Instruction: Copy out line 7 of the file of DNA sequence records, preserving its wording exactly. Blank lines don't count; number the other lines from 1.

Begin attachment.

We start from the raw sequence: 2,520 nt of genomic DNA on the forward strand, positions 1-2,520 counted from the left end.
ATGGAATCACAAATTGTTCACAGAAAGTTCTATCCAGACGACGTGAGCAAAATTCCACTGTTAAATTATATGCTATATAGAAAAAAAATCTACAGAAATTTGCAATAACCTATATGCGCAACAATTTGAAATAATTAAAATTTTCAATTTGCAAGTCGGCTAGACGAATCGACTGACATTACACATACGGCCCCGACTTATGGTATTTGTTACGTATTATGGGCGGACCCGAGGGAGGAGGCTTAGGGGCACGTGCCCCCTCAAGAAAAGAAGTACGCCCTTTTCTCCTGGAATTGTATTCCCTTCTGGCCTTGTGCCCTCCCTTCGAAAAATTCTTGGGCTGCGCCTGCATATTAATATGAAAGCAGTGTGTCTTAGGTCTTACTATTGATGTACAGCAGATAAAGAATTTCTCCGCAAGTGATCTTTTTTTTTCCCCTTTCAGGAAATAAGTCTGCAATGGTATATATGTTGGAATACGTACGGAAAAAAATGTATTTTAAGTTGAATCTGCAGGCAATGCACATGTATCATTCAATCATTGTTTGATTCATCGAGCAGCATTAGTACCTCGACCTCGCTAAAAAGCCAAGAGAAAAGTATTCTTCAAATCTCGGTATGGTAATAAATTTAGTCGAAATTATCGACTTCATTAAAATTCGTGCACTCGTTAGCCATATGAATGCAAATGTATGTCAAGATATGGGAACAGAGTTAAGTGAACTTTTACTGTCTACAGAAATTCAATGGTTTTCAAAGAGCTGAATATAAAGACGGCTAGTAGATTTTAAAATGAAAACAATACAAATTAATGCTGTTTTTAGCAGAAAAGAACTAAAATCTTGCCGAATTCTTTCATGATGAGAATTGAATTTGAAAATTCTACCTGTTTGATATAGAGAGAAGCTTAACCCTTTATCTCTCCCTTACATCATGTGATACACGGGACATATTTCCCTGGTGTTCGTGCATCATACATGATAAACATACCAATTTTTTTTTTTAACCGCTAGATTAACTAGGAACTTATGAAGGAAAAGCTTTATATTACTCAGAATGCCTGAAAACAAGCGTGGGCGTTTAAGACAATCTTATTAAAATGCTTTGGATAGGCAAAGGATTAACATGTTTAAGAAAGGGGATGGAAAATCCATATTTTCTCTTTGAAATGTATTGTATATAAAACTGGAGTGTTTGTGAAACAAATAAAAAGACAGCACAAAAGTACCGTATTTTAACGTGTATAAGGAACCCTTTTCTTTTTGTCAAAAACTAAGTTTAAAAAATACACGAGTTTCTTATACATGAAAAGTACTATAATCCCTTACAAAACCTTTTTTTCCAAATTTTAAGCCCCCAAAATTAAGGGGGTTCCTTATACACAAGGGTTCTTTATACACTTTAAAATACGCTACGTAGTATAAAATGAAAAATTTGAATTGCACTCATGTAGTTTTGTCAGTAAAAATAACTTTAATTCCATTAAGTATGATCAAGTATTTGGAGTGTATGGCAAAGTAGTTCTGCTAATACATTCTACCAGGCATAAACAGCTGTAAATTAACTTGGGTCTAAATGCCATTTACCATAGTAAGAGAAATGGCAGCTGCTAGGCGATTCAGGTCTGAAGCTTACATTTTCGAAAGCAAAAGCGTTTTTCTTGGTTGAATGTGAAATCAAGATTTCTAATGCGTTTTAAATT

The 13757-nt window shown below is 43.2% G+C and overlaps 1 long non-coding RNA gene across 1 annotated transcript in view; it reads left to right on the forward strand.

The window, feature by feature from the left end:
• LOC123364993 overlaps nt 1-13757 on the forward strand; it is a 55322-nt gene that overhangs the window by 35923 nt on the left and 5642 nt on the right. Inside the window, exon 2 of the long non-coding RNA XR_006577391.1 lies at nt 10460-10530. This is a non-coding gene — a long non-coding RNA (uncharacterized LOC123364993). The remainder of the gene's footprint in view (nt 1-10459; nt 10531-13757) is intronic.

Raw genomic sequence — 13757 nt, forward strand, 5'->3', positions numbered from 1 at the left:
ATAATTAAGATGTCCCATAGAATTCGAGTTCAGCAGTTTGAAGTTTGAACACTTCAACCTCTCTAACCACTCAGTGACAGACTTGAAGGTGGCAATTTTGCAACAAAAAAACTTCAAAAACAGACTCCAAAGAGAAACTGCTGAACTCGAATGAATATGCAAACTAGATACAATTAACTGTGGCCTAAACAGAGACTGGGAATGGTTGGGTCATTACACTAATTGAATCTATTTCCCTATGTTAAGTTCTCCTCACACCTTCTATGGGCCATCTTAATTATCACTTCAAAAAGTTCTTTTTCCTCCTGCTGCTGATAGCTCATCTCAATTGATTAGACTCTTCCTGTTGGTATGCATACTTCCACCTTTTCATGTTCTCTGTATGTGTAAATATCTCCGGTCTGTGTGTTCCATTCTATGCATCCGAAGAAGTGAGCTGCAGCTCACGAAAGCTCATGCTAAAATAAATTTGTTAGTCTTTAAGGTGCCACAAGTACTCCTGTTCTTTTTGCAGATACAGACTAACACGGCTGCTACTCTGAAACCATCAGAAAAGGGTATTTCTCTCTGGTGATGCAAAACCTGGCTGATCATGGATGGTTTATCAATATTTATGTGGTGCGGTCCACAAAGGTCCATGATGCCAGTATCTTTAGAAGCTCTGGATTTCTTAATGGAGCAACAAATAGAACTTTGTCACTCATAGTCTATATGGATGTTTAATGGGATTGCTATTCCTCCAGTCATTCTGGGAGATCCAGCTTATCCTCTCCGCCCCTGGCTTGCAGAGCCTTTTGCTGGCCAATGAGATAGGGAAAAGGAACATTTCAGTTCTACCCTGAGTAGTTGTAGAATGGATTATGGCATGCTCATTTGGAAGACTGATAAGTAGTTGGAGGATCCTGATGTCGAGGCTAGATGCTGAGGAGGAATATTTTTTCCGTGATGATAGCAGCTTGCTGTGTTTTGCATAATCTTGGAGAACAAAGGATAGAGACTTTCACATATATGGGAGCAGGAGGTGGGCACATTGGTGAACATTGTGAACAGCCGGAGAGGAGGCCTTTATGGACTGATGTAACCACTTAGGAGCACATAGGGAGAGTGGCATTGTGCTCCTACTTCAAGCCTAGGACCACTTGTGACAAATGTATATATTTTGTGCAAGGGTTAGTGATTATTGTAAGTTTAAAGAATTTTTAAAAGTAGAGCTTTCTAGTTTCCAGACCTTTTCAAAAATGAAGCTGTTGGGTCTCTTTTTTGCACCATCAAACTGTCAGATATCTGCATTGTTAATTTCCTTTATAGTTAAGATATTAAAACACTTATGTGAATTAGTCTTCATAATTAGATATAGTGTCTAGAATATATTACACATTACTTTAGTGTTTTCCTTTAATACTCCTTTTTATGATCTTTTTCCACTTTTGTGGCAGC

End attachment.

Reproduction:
ATAATTAAGATGTCCCATAGAATTCGAGTTCAGCAGTTTGAAGTTTGAACACTTCAACCTCTCTAACCACTCAGTGACAGACTTGAAGGTGGCAATTTTGCAACAAAAAAACTTCAAAAACAGACTCCAAAGAGAAACTGCTGAACTCGAATGAATATGCAAACTAGATACAATTAACTGTGGCCTAAACAGAGACTGGGAATGGTTGGGTCATTACACTAATTGAATCTATTTCCCTATGTTAAGTTCTCCTCACACCTTCTATGGGCCATCTTAATTATCACTTCAAAAAGTTCTTTTTCCTCCTGCTGCTGATAGCTCATCTCAATTGATTAGACTCTTCCTGTTGGTATGCATACTTCCACCTTTTCATGTTCTCTGTATGTGTAAATATCTCCGGTCTGTGTGTTCCATTCTATGCATCCGAAGAAGTGAGCTGCAGCTCACGAAAGCTCATGCTAAAATAAATTTGTTAGTCTTTAAGGTGCCACAAGTACTCCTGTTCTTTTTGCAGATACAGACTAACACGGCTGCTACTCTGAAACCATCAGAAAAGGGTATTTCTCTCTGGTGATGCAAAACCTGGCTGATCATGGATGGTTTATCAATATTTATGTGGTGCGGTCCACAAAGGTCCATGATGCCAGTATCTTTAGAAGCTCTGGATTTCTTAATGGAGCAACAAATAGAACTTTGTCACTCATAGTCTATATGGATGTTTAATGGGATTGCTATTCCTCCAGTCATTCTGGGAGATCCAGCTTATCCTCTCCGCCCCTGGCTTGCAGAGCCTTTTGCTGGCCAATGAGATAGGGAAAAGGAACATTTCAGTTCTACCCTGAGTAGTTGTAGAATGGATTATGGCATGCTCATTTGGAAGACTGATAAGTAGTTGGAGGATCCTGATGTCGAGGCTAGATGCTGAGGAGGAATATTTTTTCCGTGATGATAGCAGCTTGCTGTGTTTTGCATAATCTTGGAGAACAAAGGATAGAGACTTTCACATATATGGGAGCAGGAGGTGGGCACATTGGTGAACATTGTGAACAGCCGGAGAGGAGGCCTTTATGGACTGATGTAACCACTTAGGAGCACATAGGGAGAGTGGCATTGTGCTCCTACTTCAAGCCTAGGACCACTTGTGACAAATGTATATATTTTGTGCAAGGGTTAGTGATTATTGTAAGTTTAAAGAATTTTTAAAAGTAGAGCTTTCTAGTTTCCAGACCTTTTCAAAAATGAAGCTGTTGGGTCTCTTTTTTGCACCATCAAACTGTCAGATATCTGCATTGTTAATTTCCTTTATAGTTAAGATATTAAAACACTTATGTGAATTAGTCTTCATAATTAGATATAGTGTCTAGAATATATTACACATTACTTTAGTGTTTTCCTTTAATACTCCTTTTTATGATCTTTTTCCACTTTTGTGGCAGC